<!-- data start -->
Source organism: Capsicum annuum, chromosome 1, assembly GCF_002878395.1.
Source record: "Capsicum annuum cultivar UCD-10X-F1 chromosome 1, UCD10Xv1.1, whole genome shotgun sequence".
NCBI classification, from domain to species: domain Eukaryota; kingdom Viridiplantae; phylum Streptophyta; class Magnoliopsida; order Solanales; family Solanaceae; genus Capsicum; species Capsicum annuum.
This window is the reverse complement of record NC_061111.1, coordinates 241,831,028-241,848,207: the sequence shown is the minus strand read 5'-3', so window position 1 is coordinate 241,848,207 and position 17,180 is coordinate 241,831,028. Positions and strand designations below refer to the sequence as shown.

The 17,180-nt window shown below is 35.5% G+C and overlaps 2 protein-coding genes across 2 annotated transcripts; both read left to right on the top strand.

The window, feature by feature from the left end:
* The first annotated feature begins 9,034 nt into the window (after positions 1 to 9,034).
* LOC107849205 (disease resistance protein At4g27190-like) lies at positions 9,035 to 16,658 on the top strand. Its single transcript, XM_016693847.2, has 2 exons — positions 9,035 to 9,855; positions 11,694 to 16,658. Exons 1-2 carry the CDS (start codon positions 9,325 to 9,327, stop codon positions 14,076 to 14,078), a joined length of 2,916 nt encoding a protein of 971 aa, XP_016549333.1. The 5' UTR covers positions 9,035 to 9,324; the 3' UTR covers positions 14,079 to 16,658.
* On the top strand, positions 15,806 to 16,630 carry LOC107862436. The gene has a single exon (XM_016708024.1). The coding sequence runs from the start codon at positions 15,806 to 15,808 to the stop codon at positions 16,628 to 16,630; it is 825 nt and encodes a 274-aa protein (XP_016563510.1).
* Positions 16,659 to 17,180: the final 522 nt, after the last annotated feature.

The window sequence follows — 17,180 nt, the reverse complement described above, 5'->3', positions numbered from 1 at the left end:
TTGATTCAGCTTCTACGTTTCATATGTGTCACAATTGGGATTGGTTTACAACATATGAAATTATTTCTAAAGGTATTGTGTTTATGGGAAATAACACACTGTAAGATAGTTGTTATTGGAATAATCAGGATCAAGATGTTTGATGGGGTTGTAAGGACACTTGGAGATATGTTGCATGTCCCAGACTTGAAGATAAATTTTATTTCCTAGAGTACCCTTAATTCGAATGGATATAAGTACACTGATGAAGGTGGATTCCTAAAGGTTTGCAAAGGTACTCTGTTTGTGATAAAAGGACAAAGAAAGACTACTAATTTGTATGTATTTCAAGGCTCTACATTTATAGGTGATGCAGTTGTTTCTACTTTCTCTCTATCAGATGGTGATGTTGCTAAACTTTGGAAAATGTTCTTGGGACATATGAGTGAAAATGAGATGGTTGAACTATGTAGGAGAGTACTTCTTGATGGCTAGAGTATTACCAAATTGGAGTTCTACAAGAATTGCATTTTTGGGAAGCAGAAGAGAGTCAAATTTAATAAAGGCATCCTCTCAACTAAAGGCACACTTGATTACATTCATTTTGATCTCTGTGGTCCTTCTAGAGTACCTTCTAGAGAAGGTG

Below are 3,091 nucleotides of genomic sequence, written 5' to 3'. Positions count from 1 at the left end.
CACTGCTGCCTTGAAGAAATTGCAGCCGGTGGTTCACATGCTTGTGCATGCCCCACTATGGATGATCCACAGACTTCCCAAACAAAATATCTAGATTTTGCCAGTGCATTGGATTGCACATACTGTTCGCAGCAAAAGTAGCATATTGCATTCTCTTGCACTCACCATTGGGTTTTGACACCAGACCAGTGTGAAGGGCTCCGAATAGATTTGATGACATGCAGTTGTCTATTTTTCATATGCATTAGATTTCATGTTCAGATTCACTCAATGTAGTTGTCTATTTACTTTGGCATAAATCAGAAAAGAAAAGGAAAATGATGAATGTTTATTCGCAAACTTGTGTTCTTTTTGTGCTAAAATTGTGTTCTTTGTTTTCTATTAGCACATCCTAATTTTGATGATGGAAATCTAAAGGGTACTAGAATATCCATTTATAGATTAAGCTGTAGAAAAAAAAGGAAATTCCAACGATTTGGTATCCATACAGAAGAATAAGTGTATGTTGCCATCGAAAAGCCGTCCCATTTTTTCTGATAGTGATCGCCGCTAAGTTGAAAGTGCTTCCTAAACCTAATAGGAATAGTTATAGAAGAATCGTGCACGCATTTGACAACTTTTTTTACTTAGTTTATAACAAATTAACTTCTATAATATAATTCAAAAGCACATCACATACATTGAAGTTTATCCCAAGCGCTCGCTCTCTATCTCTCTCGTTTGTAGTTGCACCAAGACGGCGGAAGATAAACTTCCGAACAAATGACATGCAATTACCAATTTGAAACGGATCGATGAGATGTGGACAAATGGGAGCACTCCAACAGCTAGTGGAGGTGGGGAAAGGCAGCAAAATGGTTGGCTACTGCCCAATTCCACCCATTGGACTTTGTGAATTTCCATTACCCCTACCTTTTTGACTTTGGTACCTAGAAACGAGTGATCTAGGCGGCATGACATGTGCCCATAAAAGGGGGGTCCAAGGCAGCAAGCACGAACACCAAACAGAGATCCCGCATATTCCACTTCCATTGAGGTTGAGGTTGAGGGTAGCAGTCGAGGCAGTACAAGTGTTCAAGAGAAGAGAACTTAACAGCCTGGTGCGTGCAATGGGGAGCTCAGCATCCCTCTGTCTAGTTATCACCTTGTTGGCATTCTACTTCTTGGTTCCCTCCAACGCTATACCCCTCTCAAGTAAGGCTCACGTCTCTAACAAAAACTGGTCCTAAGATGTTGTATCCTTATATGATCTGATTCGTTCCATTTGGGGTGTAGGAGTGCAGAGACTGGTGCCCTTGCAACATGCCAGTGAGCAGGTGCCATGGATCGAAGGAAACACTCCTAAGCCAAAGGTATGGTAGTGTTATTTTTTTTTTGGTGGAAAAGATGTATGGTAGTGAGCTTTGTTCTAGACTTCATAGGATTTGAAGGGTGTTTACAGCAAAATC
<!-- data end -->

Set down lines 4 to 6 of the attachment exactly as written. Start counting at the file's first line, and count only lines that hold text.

This window is the reverse complement of record NC_061111.1, coordinates 241,831,028-241,848,207: the sequence shown is the minus strand read 5'-3', so window position 1 is coordinate 241,848,207 and position 17,180 is coordinate 241,831,028. Positions and strand designations below refer to the sequence as shown.

The 17,180-nt window shown below is 35.5% G+C and overlaps 2 protein-coding genes across 2 annotated transcripts; both read left to right on the top strand.

The window, feature by feature from the left end: